To be honest, currency and ingame economy was the first thing that has drawn me to the RPG genre. It wasn't the story, because all the games were in English or Japanese back then and I was maybe 7 years old. It wasn't the gameplay or skill, as I couldn't really appreciate it either. It was the fact that a game did let me earn money and then buy a cool sword. I have spent hours in Oblivion just to make money to buy a house and a horse. I wasted hours in Gothic forging swords to sell them with some small profit. I have played Merchant/Blacksmith class in Ragnarok Online and a Dwarf Artisan in Lineage II. And the experience was extremely rewarding as long as the money was actually worth something (yeah, Gothic, I'm looking at you and your useless money).

So even though I love having the currency in my RPGs, I much less enjoy having money that is worthless. I really wish developers who start a new RPG took more than a minute to think whether they are introducing currency, because they need it or because it's the "genre must". Really, it is relatively easy (compared to other systems) to get it right. You just need to give the player something of value that can be bought with the money at every stage of the game - basic equipment, mid-game potions for stats boosts, endgame trinkets... If you can't think of a system like this, don't worry - there's dozens of ideas how to make a game without your standard currency. Don't put it in just for the sake of having it.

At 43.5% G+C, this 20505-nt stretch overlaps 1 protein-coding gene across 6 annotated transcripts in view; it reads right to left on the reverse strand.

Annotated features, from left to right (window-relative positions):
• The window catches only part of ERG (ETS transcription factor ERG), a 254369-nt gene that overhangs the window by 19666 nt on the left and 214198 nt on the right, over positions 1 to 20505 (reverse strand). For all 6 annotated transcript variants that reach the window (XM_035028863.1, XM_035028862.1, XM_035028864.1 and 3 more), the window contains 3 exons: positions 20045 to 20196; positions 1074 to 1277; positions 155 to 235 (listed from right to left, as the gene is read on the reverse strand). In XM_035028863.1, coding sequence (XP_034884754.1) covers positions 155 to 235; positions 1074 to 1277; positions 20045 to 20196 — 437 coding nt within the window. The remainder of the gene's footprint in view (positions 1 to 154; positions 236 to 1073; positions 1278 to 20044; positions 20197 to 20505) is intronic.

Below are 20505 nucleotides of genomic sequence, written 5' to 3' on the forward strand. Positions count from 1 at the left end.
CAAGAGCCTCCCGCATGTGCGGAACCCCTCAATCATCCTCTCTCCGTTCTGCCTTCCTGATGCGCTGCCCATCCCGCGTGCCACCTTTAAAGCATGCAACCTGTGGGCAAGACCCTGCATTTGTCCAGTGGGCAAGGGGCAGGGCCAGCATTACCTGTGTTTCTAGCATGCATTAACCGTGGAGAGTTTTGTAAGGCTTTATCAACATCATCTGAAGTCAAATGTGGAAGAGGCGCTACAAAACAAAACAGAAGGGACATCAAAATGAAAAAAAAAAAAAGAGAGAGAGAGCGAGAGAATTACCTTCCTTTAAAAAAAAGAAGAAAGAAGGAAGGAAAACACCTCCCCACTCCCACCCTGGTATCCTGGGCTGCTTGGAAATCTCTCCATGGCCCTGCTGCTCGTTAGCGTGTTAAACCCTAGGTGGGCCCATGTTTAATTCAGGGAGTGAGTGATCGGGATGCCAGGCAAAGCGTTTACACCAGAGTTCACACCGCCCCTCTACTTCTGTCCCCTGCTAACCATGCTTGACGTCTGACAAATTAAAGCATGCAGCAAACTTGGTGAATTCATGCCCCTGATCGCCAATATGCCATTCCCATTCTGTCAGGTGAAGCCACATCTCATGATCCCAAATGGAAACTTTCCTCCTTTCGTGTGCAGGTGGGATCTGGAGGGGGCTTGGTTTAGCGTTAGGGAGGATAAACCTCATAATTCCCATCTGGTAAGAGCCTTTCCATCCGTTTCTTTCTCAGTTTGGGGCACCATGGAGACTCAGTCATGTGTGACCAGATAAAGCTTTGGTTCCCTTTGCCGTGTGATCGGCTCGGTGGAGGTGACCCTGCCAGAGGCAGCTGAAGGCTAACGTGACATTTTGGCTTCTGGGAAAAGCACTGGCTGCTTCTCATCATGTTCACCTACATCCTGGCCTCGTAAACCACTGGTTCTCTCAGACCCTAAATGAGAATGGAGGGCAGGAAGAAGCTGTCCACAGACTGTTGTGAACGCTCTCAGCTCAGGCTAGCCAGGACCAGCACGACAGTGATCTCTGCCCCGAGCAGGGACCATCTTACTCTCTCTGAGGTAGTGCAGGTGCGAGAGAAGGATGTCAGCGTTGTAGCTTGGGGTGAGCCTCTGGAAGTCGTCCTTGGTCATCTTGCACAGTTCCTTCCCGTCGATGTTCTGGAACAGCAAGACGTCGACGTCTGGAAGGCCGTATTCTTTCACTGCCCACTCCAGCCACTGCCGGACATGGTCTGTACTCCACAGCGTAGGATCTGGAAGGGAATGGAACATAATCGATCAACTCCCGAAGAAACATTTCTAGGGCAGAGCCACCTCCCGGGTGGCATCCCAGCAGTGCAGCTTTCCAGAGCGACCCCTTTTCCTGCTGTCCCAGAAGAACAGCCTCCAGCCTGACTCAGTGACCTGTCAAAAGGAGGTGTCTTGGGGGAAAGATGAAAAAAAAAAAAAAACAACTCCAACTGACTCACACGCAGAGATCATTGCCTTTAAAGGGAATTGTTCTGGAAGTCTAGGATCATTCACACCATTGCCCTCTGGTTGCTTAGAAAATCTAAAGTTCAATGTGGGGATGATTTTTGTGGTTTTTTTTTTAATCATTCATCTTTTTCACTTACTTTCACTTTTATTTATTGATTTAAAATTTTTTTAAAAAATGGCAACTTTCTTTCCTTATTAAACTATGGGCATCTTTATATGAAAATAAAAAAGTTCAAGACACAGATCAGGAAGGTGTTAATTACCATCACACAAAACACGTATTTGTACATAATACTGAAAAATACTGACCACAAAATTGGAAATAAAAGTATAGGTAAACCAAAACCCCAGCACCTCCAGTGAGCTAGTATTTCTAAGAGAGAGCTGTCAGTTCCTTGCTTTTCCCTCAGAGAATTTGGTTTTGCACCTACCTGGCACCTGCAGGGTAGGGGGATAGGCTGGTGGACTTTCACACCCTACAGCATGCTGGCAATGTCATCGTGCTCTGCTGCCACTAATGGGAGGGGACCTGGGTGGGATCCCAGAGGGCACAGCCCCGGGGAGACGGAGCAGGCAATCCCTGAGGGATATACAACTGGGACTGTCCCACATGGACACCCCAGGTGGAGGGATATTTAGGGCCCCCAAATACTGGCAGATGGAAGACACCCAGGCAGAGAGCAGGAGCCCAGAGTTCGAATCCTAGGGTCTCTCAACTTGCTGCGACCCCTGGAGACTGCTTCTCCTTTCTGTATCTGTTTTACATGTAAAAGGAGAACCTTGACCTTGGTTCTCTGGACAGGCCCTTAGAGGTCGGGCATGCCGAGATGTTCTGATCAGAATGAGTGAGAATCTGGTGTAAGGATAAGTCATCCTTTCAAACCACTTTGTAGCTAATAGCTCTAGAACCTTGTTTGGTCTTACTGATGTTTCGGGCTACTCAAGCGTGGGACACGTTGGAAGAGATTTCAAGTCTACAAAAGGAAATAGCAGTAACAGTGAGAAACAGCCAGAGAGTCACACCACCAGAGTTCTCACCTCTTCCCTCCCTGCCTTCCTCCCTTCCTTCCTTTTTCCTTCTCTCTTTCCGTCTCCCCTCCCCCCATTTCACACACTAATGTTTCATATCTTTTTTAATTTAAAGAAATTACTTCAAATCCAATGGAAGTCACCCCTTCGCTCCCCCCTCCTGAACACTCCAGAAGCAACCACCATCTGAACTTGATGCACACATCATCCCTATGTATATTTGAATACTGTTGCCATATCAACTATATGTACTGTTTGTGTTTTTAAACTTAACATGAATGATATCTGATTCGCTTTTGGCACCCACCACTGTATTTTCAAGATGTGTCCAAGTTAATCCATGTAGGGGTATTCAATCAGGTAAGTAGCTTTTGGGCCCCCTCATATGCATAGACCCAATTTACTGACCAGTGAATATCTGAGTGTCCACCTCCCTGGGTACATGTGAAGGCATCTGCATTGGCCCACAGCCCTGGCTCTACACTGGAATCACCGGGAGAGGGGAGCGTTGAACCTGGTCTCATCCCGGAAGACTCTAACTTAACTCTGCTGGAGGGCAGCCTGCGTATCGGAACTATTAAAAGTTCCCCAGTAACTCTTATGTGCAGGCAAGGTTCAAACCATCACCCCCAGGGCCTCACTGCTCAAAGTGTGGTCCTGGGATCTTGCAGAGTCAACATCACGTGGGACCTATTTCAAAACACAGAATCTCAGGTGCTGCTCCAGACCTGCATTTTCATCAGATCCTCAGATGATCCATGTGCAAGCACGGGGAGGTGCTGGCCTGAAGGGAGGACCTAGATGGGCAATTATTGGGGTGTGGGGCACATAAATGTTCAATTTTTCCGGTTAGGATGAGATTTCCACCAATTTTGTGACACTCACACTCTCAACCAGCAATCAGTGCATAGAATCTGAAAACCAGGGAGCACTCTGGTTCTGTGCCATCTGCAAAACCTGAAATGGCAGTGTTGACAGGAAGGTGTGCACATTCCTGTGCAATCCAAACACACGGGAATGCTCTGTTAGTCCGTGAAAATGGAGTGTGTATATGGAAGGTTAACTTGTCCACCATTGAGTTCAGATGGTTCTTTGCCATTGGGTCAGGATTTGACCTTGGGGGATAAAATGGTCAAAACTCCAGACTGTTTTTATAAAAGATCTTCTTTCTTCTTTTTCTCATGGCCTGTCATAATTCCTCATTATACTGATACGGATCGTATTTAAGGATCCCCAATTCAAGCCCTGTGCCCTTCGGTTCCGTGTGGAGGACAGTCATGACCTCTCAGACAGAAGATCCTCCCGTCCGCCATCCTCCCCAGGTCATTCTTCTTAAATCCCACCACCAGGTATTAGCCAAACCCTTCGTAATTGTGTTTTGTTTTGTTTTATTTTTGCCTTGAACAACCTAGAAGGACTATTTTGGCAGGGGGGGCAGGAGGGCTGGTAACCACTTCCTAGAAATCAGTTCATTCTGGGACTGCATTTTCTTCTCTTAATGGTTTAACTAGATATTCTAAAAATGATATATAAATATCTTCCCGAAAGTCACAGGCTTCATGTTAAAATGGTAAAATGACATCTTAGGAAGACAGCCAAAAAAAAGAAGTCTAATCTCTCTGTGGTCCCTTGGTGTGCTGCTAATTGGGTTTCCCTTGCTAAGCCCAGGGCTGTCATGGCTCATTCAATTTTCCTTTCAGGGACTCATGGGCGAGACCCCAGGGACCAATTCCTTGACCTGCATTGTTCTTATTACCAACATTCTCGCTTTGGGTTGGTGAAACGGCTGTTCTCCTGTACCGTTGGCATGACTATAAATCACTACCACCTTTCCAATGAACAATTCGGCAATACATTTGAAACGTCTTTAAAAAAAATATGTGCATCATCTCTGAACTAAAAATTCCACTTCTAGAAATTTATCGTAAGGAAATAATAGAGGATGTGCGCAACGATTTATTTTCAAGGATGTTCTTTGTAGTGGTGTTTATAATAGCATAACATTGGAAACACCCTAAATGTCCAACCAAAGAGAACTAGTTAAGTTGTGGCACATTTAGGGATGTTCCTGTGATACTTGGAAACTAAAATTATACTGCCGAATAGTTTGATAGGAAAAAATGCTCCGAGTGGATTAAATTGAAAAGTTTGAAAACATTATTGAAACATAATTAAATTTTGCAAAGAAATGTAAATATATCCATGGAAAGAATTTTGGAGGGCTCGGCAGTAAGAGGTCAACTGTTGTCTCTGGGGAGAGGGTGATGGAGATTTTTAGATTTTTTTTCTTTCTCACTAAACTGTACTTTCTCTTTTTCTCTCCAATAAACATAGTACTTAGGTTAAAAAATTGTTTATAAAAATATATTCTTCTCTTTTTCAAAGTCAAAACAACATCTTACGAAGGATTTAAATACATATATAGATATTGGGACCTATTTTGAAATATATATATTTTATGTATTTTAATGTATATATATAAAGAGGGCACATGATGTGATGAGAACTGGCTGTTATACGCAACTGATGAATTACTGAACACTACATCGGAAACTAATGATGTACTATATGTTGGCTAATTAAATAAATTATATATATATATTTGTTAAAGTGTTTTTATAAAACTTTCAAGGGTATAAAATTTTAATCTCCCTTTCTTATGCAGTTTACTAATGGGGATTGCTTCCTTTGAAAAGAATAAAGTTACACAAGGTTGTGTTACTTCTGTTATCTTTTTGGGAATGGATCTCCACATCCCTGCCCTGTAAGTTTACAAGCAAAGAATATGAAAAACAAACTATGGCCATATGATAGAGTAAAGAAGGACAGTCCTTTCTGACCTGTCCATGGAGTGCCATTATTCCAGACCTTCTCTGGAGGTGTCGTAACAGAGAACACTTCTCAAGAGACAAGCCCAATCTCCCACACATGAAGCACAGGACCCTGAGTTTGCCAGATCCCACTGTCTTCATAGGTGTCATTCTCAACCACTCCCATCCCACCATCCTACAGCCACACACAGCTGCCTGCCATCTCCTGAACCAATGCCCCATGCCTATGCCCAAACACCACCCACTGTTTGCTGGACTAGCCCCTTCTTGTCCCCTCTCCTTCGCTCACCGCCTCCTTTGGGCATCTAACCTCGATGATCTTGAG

Narrowing your audience: Zelda vs. Ni no Kuni

Yeah, I know these two games don't have much in common at first glance, but bear with me, as these titles are excellent edge examples of a lot of elements can make or break the game for audiences. Especially for the kids.

Ni no Kuni is just beautiful. The world is perfectly crafted. The locations are breathtaking. The characters... well, all Ghibli characters look the same and Olivier (main character) is just a generic Ghibli boy, but that doesn't bother me. I just won't say they are as awesome as the rest of the world. The story, when you follow it, is also very nice. So what it's basically a Japanese version of Harry Potter. The world you get to explore is original, interesting and full of life.